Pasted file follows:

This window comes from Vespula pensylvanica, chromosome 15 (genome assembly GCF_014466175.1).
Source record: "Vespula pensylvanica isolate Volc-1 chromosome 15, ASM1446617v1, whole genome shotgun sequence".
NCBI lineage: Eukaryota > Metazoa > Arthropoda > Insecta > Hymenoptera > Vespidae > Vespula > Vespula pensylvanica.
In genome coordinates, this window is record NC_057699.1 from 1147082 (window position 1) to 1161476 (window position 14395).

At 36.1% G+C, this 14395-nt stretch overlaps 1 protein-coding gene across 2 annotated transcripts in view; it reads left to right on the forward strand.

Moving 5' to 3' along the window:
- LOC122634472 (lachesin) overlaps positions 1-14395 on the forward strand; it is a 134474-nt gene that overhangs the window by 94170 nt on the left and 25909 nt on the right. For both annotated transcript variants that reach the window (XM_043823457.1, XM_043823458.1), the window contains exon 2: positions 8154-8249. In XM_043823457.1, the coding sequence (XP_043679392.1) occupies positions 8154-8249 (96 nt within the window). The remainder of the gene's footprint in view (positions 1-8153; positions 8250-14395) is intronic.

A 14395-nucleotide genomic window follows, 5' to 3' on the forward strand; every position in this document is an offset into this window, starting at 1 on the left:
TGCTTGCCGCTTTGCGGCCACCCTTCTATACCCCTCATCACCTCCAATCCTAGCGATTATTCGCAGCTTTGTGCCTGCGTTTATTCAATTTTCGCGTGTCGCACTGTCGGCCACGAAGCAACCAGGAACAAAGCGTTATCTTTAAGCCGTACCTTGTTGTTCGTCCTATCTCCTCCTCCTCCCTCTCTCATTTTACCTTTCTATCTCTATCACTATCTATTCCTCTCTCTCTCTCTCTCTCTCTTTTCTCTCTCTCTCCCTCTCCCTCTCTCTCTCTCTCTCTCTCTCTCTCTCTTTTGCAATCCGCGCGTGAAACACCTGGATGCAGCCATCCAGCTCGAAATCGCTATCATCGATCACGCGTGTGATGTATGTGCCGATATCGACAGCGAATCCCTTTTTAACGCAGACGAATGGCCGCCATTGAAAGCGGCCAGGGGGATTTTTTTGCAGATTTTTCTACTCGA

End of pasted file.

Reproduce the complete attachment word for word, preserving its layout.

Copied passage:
This window comes from Vespula pensylvanica, chromosome 15 (genome assembly GCF_014466175.1).
Source record: "Vespula pensylvanica isolate Volc-1 chromosome 15, ASM1446617v1, whole genome shotgun sequence".
NCBI lineage: Eukaryota > Metazoa > Arthropoda > Insecta > Hymenoptera > Vespidae > Vespula > Vespula pensylvanica.
In genome coordinates, this window is record NC_057699.1 from 1147082 (window position 1) to 1161476 (window position 14395).

At 36.1% G+C, this 14395-nt stretch overlaps 1 protein-coding gene across 2 annotated transcripts in view; it reads left to right on the forward strand.

Moving 5' to 3' along the window:
- LOC122634472 (lachesin) overlaps positions 1-14395 on the forward strand; it is a 134474-nt gene that overhangs the window by 94170 nt on the left and 25909 nt on the right. For both annotated transcript variants that reach the window (XM_043823457.1, XM_043823458.1), the window contains exon 2: positions 8154-8249. In XM_043823457.1, the coding sequence (XP_043679392.1) occupies positions 8154-8249 (96 nt within the window). The remainder of the gene's footprint in view (positions 1-8153; positions 8250-14395) is intronic.

A 14395-nucleotide genomic window follows, 5' to 3' on the forward strand; every position in this document is an offset into this window, starting at 1 on the left:
TGCTTGCCGCTTTGCGGCCACCCTTCTATACCCCTCATCACCTCCAATCCTAGCGATTATTCGCAGCTTTGTGCCTGCGTTTATTCAATTTTCGCGTGTCGCACTGTCGGCCACGAAGCAACCAGGAACAAAGCGTTATCTTTAAGCCGTACCTTGTTGTTCGTCCTATCTCCTCCTCCTCCCTCTCTCATTTTACCTTTCTATCTCTATCACTATCTATTCCTCTCTCTCTCTCTCTCTCTCTTTTCTCTCTCTCTCCCTCTCCCTCTCTCTCTCTCTCTCTCTCTCTCTCTCTTTTGCAATCCGCGCGTGAAACACCTGGATGCAGCCATCCAGCTCGAAATCGCTATCATCGATCACGCGTGTGATGTATGTGCCGATATCGACAGCGAATCCCTTTTTAACGCAGACGAATGGCCGCCATTGAAAGCGGCCAGGGGGATTTTTTTGCAGATTTTTCTACTCGA